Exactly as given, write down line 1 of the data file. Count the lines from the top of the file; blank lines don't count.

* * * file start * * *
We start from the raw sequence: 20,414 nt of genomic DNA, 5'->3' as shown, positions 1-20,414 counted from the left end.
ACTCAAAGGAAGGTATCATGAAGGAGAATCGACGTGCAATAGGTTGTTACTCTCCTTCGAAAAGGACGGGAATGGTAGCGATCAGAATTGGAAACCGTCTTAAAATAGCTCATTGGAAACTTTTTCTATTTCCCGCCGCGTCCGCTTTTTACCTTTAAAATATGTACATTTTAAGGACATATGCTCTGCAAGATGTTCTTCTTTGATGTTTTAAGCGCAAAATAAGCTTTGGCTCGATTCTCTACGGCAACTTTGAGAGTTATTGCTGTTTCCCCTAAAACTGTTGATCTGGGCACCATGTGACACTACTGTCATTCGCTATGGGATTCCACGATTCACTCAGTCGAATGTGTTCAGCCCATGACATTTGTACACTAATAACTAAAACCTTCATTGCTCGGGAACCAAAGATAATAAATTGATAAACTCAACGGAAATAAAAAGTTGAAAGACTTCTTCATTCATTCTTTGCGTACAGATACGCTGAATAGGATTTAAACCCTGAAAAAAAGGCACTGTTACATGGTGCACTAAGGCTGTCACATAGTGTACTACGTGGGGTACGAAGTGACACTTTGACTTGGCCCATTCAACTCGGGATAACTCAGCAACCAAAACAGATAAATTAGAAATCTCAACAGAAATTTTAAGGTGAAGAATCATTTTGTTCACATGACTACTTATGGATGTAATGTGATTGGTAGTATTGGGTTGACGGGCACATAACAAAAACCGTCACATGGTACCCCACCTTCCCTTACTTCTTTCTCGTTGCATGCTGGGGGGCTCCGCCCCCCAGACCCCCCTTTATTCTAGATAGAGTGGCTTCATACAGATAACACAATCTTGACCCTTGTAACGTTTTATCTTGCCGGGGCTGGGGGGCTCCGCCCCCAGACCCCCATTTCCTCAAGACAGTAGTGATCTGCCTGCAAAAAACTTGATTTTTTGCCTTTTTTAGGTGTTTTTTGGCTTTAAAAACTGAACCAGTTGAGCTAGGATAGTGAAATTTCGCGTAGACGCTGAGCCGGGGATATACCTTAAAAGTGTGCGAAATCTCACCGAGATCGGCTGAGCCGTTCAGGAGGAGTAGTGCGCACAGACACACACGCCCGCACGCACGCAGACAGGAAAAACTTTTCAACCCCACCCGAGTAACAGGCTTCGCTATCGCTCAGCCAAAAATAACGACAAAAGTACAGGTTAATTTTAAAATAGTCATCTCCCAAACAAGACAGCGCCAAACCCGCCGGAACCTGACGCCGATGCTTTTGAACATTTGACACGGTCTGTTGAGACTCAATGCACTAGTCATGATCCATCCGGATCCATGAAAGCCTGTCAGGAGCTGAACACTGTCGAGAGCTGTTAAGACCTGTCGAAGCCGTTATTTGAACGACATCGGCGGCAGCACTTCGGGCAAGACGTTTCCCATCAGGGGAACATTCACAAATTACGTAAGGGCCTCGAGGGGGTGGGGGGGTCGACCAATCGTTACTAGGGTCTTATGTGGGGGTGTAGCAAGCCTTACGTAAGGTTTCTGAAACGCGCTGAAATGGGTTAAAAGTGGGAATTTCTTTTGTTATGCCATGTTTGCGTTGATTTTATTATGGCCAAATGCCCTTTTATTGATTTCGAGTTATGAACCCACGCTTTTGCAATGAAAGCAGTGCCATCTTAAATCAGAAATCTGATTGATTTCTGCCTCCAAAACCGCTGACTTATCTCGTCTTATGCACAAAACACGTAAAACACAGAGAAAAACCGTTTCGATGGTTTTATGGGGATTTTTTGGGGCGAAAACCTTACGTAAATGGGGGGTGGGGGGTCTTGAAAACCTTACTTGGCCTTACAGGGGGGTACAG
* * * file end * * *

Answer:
We start from the raw sequence: 20,414 nt of genomic DNA, 5'->3' as shown, positions 1-20,414 counted from the left end.